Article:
So, back to the original question. Learn your programming using HTML 4.01 with a good CSS manual at hand. Format your text using CSS instead of the usual HTML4 tags. Tables are still good (contrary to the opinion a few CSS-ONLY aficionados) but follow the rules, eh. Sitepoint has a number of good books along this line. Also, I can recommend any of Elizabeth Castro's books on HTML/DHTML/CSS. w3schools has an excellent on-line reference as does Sitepoint. Add HTML5 features as you have need. Most are supported by the leading standards-compliant browser now anyhow.

    Start off by installing the latest Firefox, Safari, Opera, Chrome browsers. If you can get Internet Explorer 7, start with that. Windows Vista and 7 users will be forced into a later version (8 or 9, I forget and it doesn't matter). If you have to support 8 or 9 or both, get an extra cheapie system or cultivate a friendship with someone who does.

    Do all your development and initial testing on Firefox (it's the most standards-compliant). When you get where you want to be, start testing your pages on other browsers.

    You will find some things different or non-functional, especially as you get to Internet Explorer. Don't worry. 99.9% of these things can be cleared up by browser-specific tweaks (in extra CSS and/or javascript files) that are merely loaded at page loading time to make the offending browser work properly. There are many places on the 'net to find these "workarounds" so don't despair. Would not be surprised if Sitepoint doesn't have a book or two on the subject as well.

    Using an HTML-aware editor can be a big help. There are many editors out there and, unless you are a true Notepad masochist (not that Notepad is a bad thing), it will pay in the long run to investigate these editors and pick one to get started on. You can always change as your skills / needs dictate. I prefer CoffeeCup HTML Editor myself.

    Most of all, enjoy ... and K.I.S.S.!
    Last edited by ttocsmij; Sep 1, 2011 at 09:53. Reason: missing space and a little advice

  16. #16
    SitePoint Guru bronze trophy TheRaptor's Avatar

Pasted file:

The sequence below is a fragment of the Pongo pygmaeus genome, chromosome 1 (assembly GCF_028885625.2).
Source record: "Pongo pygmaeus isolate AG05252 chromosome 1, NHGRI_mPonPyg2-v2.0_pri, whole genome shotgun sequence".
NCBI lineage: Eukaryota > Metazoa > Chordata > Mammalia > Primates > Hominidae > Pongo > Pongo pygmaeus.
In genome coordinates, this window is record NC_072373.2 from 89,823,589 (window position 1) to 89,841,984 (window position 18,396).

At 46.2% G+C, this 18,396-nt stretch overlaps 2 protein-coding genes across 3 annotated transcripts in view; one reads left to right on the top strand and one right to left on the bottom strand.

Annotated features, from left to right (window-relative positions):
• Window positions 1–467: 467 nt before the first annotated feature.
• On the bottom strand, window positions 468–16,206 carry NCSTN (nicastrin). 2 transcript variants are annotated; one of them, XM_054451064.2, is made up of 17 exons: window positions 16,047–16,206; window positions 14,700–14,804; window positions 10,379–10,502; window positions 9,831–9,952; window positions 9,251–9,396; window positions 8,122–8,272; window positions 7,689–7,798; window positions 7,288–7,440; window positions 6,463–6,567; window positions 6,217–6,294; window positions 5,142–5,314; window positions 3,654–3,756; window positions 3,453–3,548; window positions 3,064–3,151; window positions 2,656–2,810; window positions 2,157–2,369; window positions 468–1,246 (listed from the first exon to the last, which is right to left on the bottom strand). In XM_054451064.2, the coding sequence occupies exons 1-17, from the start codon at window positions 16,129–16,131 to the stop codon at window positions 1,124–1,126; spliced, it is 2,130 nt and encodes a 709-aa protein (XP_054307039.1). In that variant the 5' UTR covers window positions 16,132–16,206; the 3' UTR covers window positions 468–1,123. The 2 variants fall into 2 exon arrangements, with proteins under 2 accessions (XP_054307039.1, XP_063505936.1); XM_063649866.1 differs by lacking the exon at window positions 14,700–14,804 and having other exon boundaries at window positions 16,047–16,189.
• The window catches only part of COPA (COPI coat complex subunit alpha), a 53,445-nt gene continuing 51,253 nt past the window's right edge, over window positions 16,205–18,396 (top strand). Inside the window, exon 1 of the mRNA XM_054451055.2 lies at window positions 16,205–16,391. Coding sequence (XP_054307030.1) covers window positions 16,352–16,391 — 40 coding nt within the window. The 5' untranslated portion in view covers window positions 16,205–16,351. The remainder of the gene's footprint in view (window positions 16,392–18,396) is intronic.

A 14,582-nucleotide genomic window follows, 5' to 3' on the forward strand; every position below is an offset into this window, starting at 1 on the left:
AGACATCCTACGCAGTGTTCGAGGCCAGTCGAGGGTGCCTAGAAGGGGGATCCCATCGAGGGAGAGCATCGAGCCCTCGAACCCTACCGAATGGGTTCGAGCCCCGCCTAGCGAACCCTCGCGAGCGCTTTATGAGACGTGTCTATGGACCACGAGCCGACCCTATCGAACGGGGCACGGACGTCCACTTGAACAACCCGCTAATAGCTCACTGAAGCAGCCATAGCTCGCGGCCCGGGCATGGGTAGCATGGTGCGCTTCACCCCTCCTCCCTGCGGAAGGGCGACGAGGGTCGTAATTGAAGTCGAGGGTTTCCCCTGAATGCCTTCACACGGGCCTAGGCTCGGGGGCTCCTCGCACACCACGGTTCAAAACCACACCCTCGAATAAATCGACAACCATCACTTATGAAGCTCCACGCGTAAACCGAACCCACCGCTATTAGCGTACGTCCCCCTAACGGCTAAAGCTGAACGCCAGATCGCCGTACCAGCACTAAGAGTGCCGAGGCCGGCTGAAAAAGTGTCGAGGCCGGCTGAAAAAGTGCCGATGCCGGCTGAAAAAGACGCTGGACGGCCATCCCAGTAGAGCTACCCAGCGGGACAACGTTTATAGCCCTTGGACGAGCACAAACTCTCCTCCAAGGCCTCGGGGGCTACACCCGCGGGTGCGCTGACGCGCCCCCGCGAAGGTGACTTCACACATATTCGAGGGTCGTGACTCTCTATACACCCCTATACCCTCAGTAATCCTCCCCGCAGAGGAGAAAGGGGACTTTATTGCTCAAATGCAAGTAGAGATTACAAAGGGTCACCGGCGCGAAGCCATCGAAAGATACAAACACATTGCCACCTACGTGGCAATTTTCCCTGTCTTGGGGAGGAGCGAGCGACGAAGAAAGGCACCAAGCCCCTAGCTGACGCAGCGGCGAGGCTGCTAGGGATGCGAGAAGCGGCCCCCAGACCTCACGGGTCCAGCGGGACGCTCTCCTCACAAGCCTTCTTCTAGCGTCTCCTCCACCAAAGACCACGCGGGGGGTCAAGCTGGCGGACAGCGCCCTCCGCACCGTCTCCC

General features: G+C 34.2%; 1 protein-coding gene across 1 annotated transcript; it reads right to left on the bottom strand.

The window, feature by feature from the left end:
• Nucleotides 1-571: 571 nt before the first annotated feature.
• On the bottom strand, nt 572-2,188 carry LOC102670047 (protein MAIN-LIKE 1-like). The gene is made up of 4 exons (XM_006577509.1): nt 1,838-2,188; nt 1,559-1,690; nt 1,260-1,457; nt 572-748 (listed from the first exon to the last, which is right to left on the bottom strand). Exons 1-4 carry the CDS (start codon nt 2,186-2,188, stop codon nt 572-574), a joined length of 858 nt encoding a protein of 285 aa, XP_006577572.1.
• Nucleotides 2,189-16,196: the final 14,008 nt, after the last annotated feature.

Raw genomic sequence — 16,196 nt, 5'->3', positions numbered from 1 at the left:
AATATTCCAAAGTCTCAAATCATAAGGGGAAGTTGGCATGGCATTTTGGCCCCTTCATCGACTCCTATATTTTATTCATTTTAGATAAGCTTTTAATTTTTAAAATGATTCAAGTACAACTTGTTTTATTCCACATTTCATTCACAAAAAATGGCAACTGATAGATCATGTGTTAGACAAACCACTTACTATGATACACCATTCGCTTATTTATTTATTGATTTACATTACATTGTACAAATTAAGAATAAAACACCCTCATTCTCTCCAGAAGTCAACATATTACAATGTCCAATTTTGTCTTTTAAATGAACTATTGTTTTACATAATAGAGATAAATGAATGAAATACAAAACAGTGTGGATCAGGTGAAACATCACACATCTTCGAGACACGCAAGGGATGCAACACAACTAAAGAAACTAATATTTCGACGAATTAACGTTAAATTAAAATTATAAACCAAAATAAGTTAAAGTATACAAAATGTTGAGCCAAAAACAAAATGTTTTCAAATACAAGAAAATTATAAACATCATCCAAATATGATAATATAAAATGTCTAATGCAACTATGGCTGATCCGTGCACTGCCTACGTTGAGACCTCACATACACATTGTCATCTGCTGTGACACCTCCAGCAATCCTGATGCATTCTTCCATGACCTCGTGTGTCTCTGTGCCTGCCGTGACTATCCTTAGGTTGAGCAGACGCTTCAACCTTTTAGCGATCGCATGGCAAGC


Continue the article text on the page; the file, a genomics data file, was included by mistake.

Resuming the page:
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    I agree with the above. But what is the harm of ditching the 4.01 doctype and going with the shorter and simpler HTML5 doctype? You can still code using 4.01 standards, just use a doctype that makes more sense.

    Example:
    HTML5: <!DOCTYPE html>.
    HTML 4.01: <!DOCTYPE HTML PUBLIC "-//W3C//DTD HTML 4.01//EN" "http://www.w3.org/TR/html4/strict.dtd">.

    I've been coding HTML sites for four years and still havent memorized the nonsensical HTML4 doctype.

  17. #17
    Mouse catcher silver trophy Stevie D's Avatar
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    Quote Originally Posted by ttocsmij View Post
    And now on to HTML5's youthfulness. Hate to break anyone's bubble here but HTML5 is just a few new features on top of a slightly-reworked HTML 4.01 core. HTML5 breaks with HTML 4.01 in a few places: frames (as if anyone was still using them, eh), the font tag, a few formatting tags, and a few tags rarely if ever used. In other words, it's HTML4 re-designed for CSS with a few new features thrown in for good measure.
    The problems with HTML5 are two-fold.

    The first is that there are too many browsers out there in the world that don't support it, or don't support all features. I'm not talking about new releases, but what people have installed on their computers and are using. Sure, you're always going to get a few oddballs who are still using IE5 in the 23rd century, and you have to draw the line somewhere, but the dangers of using HTML5 features are still high.

    The second is that the specs aren't finalised, and investing too much time and energy in developing a site to the current draft may leave you flat on your face when the specs change in a subsequent revision, and your site stops working on newer browsers.

    w3schools has an excellent on-line reference